Friday, December 14, 2007

Column: The Rump Shaker

Posted weekly on Torontoist, [December 2007 to June 2008.]

The Rump Shaker
December 2007 to June 2008

The Rump Shaker was a weekly dance column that highlighted three things that were happening in the city and was followed by listings. I soon realized that listings take a very long time to do when you're interlinking, but there are some really cool posts from this like ones on M.I.A., Jay-Z, Kid Sister and The Chameleon Project. Also, click on those links in there: they typically go to cool videos.

Check out The Rump Shaker on Torontoist here.

Saturday, December 1, 2007

Graduates: Harris Rosen

Published in Bayview Post. [December 2007]

Local grad gives peace a chance with urban magazine
Early love of music spawns a successful urban magazine

Report Card:
Student: Harris Rosen
Graduated: A.Y. Jackson Secondary School, 1986
Best Subject: History
Worst Subject: Math
Current Job: Publisher of Peace Magazine

The 15th year anniversary of a magazine is a big deal, especially for an independent publication like urban lifestyle magazine Peace. For its publisher, Harris Rosen, it still feels like every day is his first.

"Where did the time go," he asks rhetorically. "It just doesn't seem like it's been 15 years."

For Rosen, the longevity of Peace is proof positive that you can achieve a good life by simply following your passions. The A.Y. Jackson graduate explains that he wasn't a particularly exceptional student.

"I went to my classes," he says. "The ones I enjoyed, I spent a lot of time on the work and tried to do really well. In the ones I didn't like, I caused problems in class."

Fortunately for potential employers, Rosen decided that he had to be his own boss. Working at Seneca College's school newspaper and inspired by music, Rosen struck out on his own as an independent magazine publisher.

After co-starting up two fledgling publications, Rosen found success with the launch of Peace in 1992.

Although the first issue of Peace featured Kurt Cobain on the cover, Rosen couldn't ignore his passion for a then controversial style of music - hip hop.

"I've been totally in love with hip hop since the mid-'80's when I was at A.Y. Jackson. When I first heard Run-DMC and the Beastie Boys, it was game over," Rosen says.

That love grew, and when he began publishing Peace, he couldn't ignore his love any longer.

"It got to the point where it was taking so much of my time and attention that I slipped hip hop content into Peace," he says.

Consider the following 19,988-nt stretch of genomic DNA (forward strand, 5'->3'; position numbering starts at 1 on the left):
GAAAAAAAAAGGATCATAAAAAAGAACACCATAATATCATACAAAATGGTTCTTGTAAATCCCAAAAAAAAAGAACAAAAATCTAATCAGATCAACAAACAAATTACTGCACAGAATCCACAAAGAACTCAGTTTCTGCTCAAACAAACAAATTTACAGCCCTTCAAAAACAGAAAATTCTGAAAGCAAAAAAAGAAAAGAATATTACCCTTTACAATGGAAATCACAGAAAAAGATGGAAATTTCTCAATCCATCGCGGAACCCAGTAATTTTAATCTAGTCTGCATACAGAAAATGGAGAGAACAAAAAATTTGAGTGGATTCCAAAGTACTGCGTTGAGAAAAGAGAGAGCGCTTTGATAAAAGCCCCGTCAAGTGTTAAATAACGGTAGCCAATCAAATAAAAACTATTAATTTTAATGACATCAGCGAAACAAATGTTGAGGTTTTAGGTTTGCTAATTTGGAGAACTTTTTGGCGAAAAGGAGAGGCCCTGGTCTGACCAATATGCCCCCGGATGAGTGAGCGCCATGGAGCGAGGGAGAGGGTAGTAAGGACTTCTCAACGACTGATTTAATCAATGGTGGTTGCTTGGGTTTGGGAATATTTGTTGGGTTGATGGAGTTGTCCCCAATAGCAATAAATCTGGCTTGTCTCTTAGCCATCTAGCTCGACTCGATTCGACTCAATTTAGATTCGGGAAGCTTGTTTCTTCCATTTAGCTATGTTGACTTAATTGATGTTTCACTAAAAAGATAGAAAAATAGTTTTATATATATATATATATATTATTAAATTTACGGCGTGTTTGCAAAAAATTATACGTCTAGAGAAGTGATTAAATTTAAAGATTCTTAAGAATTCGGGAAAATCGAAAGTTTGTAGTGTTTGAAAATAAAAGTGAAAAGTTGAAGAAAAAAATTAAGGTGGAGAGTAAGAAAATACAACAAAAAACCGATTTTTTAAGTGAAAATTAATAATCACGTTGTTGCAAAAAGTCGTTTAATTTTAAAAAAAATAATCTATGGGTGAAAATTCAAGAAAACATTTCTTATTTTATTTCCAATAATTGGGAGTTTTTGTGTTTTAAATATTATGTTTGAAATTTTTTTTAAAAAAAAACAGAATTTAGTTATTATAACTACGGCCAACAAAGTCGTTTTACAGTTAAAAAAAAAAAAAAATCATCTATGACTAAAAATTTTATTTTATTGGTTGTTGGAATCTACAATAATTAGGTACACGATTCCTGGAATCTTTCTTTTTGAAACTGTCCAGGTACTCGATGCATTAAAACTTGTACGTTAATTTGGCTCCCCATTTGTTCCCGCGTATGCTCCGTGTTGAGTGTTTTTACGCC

Soon after its launch, Peace became known as one of Canada's foremost hip hop magazines.

Rosen's interview with Notorious B.I.G. has become in Rosen's words, "quite a legendary interview that's been written about a lot online and in books."

For Rosen, having the ability to meet many legendary artists, often before they become popular, was one of the perks of his job. He reminisces about a listening session with Southern rap entrepreneur and one-time Toronto Raptor Master P.

"I remember being in a room with Master P and listening to [his three-million-selling breakthrough album] Ghetto D months before it came out and just knowing that it was going to be a huge record."

Meeting rappers and having a generally good time has helped Rosen stay dedicated as an independent publisher. Although he acknowledges that, "You've got to be on the grind - every day 24/7 - to survive as an independent publisher," Rosen explains that the unique benefits of shaping a magazine outweigh the hardship.

"When you're young and into that stuff, it's amazing. I've been able to travel around the world with the magazine, and I get to see all of these different cultures," he says. "All of the people you meet in between is the spice and body."

However, much like the rap world that he started off covering, Rosen understands the importance of reinvention. As Peace grew older, Rosen made a fundamental decision to change Peace into a lifestyle magazine.

"People don't buy music any more, and to base a magazine on just one thing is dumb," he explains.

It's just one of the many changes that Rosen has noticed in the fifteen years of publishing Peace. He admits that, "When we first started out, it was more like a family, but now that we're older, it's still fun but it feels more like work."
Still. Rosen is making sure that Peace celebrates its 15th birthday in style. There already has been a special anniversary issue, a TV commercial and numerous events that the magazine has sponsored. When asked if he can picture celebrating a 30th anniversary for the magazine, Rosen answers immediately.

"No, I don't even think of that."